Look, I’m not gonna deny it: I started out as a writer, editor, and publisher in the mid 80s with xeroxed science-fiction fanzines, with a primary focus on Doctor Who and Blake’s 7, though I also published a Starman zine called Endangered Species that won a Fan Quality Award from the MediaWest Con people in 1989... though *sob* the con’s site mysteriously credits the zine to publisher “Mary Ann Bohling.” (Maybe I’ll post my Doctor Who fan fiction someday -- it’s really quite good, if I do say so myself.)
And holy crap, look at this! This Google cache of an email newsletter about Blake’s 7 fanzines from 19-freakin’-94 has me listed... at an address I haven’t lived at since that year:
Portals ( editor )
MaryAnn Johanson --> 27 St. Mark's Place #4D New York NY 10003 USA
Wow. Portals was a multimedia zine -- meaning that it focused on more than one show -- and the first issue was produced on a typewriter, if you can believe it. (I think I had my Commodore 64 by that point, which would have been 1985, maybe, but not a printer: it was a while before I blew my babysitting money on a -- are you ready for this? -- a daisy-wheel printer.)
Anyway, I mean to point out that contemporary efforts at being a big fannish dork continue, in 20-freakin’-06, not to be recognized as free advertising that can only do a show/movie/whatever a starship-load of good:
Ever wonder where the Soup Nazi is located in Seinfeld's New York City? How about the back road where Tony Soprano nearly whacks his drugged-out second cousin Christopher?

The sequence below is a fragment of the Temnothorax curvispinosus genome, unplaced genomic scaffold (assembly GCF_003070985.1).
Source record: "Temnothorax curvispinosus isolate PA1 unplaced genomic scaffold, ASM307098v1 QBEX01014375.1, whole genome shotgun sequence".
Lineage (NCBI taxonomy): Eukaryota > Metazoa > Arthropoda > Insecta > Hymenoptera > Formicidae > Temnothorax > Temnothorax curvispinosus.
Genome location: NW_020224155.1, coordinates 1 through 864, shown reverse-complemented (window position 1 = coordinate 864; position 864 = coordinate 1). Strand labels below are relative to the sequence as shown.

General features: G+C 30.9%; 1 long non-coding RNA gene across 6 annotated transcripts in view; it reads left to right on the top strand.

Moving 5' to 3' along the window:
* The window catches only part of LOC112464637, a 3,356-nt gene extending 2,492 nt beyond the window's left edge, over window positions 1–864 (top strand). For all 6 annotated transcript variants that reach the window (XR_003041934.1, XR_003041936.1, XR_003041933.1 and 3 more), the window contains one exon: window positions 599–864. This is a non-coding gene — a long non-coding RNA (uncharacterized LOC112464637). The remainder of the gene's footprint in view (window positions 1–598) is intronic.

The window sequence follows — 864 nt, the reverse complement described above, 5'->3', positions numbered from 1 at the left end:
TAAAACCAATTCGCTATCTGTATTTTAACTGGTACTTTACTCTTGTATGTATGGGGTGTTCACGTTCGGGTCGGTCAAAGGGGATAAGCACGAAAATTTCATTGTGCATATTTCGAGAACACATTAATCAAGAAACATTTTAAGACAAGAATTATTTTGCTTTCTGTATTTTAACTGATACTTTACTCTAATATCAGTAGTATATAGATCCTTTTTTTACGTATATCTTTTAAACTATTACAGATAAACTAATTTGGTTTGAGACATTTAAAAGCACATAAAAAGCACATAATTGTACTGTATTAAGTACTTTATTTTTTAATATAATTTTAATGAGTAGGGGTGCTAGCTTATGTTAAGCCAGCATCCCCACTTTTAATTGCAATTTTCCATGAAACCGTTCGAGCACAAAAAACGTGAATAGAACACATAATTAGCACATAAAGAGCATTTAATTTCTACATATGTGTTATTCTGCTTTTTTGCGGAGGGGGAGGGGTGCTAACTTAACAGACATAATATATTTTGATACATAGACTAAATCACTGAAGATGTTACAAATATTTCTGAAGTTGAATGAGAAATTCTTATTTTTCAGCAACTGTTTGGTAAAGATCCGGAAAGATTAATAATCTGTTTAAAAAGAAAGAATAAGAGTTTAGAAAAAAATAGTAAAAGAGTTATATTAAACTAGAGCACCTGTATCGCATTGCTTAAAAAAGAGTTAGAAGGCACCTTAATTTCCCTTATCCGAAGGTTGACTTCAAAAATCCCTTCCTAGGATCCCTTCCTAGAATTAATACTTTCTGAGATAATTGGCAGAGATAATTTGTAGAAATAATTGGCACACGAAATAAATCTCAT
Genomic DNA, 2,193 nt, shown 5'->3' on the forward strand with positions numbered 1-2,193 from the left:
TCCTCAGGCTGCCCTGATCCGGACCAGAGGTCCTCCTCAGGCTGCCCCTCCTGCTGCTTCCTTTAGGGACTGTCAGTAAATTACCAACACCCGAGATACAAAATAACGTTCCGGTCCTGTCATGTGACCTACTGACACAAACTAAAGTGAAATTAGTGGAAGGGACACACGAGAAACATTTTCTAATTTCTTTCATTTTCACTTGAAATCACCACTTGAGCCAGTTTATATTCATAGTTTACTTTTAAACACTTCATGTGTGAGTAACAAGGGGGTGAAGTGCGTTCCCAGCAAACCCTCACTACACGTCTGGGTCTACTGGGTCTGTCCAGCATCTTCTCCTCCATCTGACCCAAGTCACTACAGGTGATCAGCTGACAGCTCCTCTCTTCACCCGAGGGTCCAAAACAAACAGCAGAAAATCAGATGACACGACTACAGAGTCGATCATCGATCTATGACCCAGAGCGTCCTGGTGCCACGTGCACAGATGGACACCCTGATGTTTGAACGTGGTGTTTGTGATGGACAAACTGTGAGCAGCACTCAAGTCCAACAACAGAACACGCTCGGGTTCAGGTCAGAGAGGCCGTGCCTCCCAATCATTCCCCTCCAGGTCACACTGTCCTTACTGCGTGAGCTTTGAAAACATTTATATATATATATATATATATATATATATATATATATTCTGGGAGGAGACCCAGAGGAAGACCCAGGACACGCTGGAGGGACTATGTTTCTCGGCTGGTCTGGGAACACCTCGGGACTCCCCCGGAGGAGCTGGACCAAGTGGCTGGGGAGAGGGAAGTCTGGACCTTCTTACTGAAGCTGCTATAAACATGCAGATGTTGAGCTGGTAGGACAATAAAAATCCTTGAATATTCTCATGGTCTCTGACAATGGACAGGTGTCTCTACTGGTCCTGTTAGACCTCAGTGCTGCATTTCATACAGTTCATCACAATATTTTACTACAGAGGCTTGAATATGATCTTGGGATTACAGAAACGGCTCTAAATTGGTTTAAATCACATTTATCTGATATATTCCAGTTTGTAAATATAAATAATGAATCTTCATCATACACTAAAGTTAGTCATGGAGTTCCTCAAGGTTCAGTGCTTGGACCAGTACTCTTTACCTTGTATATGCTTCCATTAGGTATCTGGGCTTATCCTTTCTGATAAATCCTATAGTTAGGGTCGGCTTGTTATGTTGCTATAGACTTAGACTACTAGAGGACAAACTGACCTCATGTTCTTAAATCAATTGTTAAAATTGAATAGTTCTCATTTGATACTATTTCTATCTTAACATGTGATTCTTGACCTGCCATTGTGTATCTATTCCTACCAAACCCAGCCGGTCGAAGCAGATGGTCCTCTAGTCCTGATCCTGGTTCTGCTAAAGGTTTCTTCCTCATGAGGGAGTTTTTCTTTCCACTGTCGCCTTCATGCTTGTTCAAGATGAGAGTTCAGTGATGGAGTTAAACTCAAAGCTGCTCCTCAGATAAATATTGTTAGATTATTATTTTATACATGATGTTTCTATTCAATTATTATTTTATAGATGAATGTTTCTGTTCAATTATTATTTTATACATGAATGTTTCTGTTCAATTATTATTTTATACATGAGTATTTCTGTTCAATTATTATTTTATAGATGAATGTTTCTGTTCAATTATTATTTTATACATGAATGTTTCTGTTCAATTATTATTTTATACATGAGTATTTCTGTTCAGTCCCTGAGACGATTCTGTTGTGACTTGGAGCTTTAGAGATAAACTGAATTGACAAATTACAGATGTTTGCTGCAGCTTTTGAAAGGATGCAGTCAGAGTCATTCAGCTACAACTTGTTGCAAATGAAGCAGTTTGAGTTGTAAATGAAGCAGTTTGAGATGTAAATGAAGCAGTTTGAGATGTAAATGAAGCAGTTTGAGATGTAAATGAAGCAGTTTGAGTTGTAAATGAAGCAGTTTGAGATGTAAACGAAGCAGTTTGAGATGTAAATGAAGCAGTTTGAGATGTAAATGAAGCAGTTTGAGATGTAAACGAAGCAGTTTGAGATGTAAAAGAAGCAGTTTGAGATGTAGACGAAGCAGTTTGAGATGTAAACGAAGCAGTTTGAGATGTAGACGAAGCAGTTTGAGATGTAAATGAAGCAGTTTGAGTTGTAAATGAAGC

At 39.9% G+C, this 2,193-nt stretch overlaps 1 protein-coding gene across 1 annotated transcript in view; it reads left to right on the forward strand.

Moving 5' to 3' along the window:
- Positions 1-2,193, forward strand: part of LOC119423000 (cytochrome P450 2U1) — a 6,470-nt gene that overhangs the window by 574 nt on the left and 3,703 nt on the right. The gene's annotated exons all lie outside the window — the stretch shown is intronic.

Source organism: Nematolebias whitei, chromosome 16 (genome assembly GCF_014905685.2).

To feed the growing hunger for more information about their favorite shows, fans are creating Web sites called mashups with details about the programs, including pinpoints of exactly where on a map key events in the shows happened and hometowns of reality show stars.
The makers of these fan sites are doing it, more than anything, because of the passion they feel for their favorite shows. Few of them expect to make much money off their projects. In fact, they run the risk of getting slapped with a lawsuit for infringing on the copyrights of the companies that have created the shows.
[via Cnet’s News.com]
However, NBC may not turn out to be such a fan of [one site devoted to The Apprentice].
"We are flattered and happy to see that fans are involved in the show," an NBC representative told CNET News.com. "However, we are looking into the use of our logos and copyrights."
Jon Fine, Businessweek’s advertising and media guy, gets it:
What would happen to pop culture if there were no rabid fans? What if no one indulged in the borderline behaviors of the adult Trekkies who assemble massive action-figure collections or sports fans who paint their bodies in team colors?
And Fine doesn’t just get that a dedicated fandom is absolutely vital to the long-term survival of any bit of pop-culture ephemera, but also that sports nuts -- who have long been culturally acceptable -- are no different than science-fiction nuts, who have long been the butt of innumerable and mean-spirited jokes.
Makes me wanna dig out my zines and do some rereading...